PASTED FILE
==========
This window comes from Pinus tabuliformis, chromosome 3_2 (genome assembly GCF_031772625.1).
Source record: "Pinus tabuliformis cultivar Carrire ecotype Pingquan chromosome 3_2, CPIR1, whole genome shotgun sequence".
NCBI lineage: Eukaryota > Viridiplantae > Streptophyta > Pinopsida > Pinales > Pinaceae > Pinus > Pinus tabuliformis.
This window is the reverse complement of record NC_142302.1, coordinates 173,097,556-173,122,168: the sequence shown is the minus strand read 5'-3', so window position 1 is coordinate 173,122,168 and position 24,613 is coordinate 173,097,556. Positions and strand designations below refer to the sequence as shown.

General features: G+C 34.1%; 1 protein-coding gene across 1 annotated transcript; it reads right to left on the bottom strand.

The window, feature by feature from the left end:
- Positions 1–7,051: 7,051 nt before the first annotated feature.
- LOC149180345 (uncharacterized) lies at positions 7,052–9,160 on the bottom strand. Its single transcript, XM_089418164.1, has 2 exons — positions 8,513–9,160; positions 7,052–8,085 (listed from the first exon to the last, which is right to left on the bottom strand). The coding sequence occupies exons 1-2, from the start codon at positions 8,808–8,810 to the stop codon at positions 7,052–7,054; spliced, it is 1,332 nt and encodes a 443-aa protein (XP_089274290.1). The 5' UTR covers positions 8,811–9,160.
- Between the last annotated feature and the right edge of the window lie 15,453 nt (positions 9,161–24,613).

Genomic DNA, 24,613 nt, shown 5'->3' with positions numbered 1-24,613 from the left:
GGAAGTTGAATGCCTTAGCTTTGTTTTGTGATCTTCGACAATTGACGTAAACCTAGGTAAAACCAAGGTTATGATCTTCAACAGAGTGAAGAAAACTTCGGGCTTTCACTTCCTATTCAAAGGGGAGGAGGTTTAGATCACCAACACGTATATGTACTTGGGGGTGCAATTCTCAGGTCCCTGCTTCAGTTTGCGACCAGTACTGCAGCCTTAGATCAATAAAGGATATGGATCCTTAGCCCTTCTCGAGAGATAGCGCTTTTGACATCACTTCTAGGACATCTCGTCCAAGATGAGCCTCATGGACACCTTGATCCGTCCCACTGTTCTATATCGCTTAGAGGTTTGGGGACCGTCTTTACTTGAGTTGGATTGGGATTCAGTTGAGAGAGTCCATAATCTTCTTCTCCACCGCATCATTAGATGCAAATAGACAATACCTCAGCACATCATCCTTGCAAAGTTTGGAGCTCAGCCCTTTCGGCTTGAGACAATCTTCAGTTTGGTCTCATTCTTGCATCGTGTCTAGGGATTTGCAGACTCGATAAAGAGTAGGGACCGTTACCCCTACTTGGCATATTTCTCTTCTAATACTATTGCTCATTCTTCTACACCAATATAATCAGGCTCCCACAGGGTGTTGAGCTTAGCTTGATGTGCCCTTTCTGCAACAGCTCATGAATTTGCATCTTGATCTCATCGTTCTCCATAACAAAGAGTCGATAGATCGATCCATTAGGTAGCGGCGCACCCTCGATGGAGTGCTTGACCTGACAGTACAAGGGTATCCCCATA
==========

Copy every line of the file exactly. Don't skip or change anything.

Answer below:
This window comes from Pinus tabuliformis, chromosome 3_2 (genome assembly GCF_031772625.1).
Source record: "Pinus tabuliformis cultivar Carrire ecotype Pingquan chromosome 3_2, CPIR1, whole genome shotgun sequence".
NCBI lineage: Eukaryota > Viridiplantae > Streptophyta > Pinopsida > Pinales > Pinaceae > Pinus > Pinus tabuliformis.
This window is the reverse complement of record NC_142302.1, coordinates 173,097,556-173,122,168: the sequence shown is the minus strand read 5'-3', so window position 1 is coordinate 173,122,168 and position 24,613 is coordinate 173,097,556. Positions and strand designations below refer to the sequence as shown.

General features: G+C 34.1%; 1 protein-coding gene across 1 annotated transcript; it reads right to left on the bottom strand.

The window, feature by feature from the left end:
- Positions 1–7,051: 7,051 nt before the first annotated feature.
- LOC149180345 (uncharacterized) lies at positions 7,052–9,160 on the bottom strand. Its single transcript, XM_089418164.1, has 2 exons — positions 8,513–9,160; positions 7,052–8,085 (listed from the first exon to the last, which is right to left on the bottom strand). The coding sequence occupies exons 1-2, from the start codon at positions 8,808–8,810 to the stop codon at positions 7,052–7,054; spliced, it is 1,332 nt and encodes a 443-aa protein (XP_089274290.1). The 5' UTR covers positions 8,811–9,160.
- Between the last annotated feature and the right edge of the window lie 15,453 nt (positions 9,161–24,613).

Genomic DNA, 24,613 nt, shown 5'->3' with positions numbered 1-24,613 from the left:
GGAAGTTGAATGCCTTAGCTTTGTTTTGTGATCTTCGACAATTGACGTAAACCTAGGTAAAACCAAGGTTATGATCTTCAACAGAGTGAAGAAAACTTCGGGCTTTCACTTCCTATTCAAAGGGGAGGAGGTTTAGATCACCAACACGTATATGTACTTGGGGGTGCAATTCTCAGGTCCCTGCTTCAGTTTGCGACCAGTACTGCAGCCTTAGATCAATAAAGGATATGGATCCTTAGCCCTTCTCGAGAGATAGCGCTTTTGACATCACTTCTAGGACATCTCGTCCAAGATGAGCCTCATGGACACCTTGATCCGTCCCACTGTTCTATATCGCTTAGAGGTTTGGGGACCGTCTTTACTTGAGTTGGATTGGGATTCAGTTGAGAGAGTCCATAATCTTCTTCTCCACCGCATCATTAGATGCAAATAGACAATACCTCAGCACATCATCCTTGCAAAGTTTGGAGCTCAGCCCTTTCGGCTTGAGACAATCTTCAGTTTGGTCTCATTCTTGCATCGTGTCTAGGGATTTGCAGACTCGATAAAGAGTAGGGACCGTTACCCCTACTTGGCATATTTCTCTTCTAATACTATTGCTCATTCTTCTACACCAATATAATCAGGCTCCCACAGGGTGTTGAGCTTAGCTTGATGTGCCCTTTCTGCAACAGCTCATGAATTTGCATCTTGATCTCATCGTTCTCCATAACAAAGAGTCGATAGATCGATCCATTAGGTAGCGGCGCACCCTCGATGGAGTGCTTGACCTGACAGTACAAGGGTATCCCCATA